Welcome to the first installation of “Storytime with Scot,” a near word-for-word transcription of a recent interview I conducted with local ARTist and colorful personality, Scot Borofsky. We met in his studio at the Cotton Mill last week, and luckily I had no expectations, because he would have painted them all away with the brushstrokes of his vivid storytelling, anyway!
Please visit Scot’s Website to refresh your memory of the countless murals he has enlivened Downtown Brattleboro with, and take a virtual tour of many of the street ART paintings that he made in NYC, which is the stunning topic of this prelude to our interview… You see, I hadn’t started asking my prepared questions yet, the interview hadn’t even officially begun, and I just turned on the recorder to pick up right in the middle of his story.
Please enjoy, hang onto your seats, and stay tuned for “Storytime With Scot, Part II!”
Big Thanks and forever-in-your-debts to the man himself, Scot. I only asked for an interview, but what I got was much more than that!
Scot Borofsky- So where do you want to start?
Angel Mackinnon– You can keep talking if you want to keep on that trajectory, and then I can start (asking you questions.) Yea.
SB- Is (the recorder) going now?
AM- You’re live.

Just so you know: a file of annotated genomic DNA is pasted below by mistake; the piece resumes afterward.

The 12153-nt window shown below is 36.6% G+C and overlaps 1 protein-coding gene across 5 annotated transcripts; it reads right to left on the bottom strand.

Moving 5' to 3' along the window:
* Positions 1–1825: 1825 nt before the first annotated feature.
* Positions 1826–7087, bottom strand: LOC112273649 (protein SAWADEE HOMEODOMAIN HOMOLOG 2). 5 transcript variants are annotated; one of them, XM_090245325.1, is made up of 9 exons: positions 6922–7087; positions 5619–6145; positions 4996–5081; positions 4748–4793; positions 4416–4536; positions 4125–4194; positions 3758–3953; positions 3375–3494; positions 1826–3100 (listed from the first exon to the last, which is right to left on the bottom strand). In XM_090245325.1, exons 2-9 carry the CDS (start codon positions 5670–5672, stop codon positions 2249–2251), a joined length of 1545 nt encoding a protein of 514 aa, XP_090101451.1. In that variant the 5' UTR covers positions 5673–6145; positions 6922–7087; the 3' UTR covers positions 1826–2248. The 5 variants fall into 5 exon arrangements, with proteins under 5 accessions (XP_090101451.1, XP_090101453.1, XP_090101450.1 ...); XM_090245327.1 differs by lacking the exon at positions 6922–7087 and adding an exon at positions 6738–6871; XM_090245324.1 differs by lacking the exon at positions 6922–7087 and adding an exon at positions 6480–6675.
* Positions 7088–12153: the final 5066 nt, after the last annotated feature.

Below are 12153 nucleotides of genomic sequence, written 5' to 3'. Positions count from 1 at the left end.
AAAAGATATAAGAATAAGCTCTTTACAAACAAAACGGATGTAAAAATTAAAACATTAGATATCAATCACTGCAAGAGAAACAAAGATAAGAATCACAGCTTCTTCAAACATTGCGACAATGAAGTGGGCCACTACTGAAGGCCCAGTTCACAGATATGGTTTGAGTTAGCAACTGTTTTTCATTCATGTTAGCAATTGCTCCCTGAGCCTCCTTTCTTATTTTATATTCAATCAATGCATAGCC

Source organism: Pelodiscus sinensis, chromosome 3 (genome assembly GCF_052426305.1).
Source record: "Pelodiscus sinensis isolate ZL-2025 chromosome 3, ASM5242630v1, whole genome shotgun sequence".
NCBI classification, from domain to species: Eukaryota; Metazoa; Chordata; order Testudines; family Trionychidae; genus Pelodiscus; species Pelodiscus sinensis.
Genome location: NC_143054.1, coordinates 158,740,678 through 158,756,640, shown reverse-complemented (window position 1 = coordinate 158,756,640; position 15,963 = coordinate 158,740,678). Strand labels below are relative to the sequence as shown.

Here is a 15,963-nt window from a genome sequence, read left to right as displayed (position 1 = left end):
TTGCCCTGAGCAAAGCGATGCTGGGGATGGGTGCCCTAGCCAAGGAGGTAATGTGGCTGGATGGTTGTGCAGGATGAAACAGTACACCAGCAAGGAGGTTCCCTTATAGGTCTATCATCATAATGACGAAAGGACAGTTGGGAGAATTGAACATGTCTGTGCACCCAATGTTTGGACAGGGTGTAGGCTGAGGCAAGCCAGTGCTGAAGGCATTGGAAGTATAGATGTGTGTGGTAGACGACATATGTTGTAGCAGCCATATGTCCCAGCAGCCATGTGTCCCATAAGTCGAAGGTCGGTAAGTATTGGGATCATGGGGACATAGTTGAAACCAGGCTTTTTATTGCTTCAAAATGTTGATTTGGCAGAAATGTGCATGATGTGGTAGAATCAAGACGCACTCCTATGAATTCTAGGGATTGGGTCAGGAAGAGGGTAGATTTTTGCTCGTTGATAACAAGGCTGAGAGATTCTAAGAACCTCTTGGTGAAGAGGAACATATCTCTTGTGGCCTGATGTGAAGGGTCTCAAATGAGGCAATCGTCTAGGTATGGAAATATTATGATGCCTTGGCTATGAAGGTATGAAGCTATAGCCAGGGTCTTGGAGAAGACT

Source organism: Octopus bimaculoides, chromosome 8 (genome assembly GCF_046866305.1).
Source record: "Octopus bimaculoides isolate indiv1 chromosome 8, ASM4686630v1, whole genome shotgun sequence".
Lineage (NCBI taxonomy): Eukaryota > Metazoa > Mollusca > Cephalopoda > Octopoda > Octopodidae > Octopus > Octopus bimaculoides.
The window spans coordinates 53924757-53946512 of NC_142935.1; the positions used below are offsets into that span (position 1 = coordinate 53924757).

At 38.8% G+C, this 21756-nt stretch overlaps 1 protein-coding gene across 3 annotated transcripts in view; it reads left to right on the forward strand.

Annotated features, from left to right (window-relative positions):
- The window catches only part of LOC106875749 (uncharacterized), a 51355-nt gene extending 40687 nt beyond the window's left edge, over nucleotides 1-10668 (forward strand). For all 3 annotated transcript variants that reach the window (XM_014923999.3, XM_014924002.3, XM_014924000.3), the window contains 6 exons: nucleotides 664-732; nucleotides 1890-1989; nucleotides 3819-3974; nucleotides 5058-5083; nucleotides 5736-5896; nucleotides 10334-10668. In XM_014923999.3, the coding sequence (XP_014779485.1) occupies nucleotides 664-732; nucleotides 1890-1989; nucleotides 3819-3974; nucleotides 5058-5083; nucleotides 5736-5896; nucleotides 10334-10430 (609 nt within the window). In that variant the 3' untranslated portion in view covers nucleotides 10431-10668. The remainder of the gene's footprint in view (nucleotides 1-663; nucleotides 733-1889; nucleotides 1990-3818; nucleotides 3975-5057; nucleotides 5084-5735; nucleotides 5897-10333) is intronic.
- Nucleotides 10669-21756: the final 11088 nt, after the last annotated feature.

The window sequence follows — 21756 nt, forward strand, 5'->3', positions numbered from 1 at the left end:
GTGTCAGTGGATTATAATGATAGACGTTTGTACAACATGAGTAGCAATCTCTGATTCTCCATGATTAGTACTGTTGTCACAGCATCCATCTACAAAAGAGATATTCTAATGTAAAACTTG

SB- So we looked at the early paintings that I had made, and that was all I really ever expected to do, was to be a guy who walked the fields and the mountains and made paintings, landscapes. I loved Van Gogh, and his life, I thought it was spiritual and fulfilling, you know, even though he didn’t find what he was looking for in his own mind, exactly. So that’s all I ever thought I was gonna do, I had done some collage cityscapes also with the paintings, and then I got signed up for this random chance at school and won a scholarship to have a studio in New York, at the Brooklyn Museum for a year. So I went there, and the intellectual atmosphere of the group of painters there, and all the art, immediately moved me into something more abstract, in terms of the collages. And they became more physical. They were sculptural, so they were constructions, they were reliefs, they were objects more than just pictures.
So being in New York, you have all the different nationalities that make up the city, so you wander around in the city and you find all kinds of different things from different countries and stuff. This stuff started going into the collages and it started to have an international kind of look. And then into the content, in terms of materials. In one, I saw a combination of a mask, it could be a mask, it could be a figure, and it reminded me of the Gabon Reliquaries that I had studied when I studied African mask.
And I love that area where the viewer is allowed to kind of see what they see in it. It’s not exactly the same for everyone. Everyone doesn’t see the exact same thing. You see something maybe personal, I see something different, personal. You know, it’s the way we perceive the world and I like it when a painting is that way too. You kind of find yourself in it, you find what interests you, you know like that tea cup, you turn it over and you read the tea leaves. Everyone sees something different, you see what comes out of your own psyche, your own subconscious.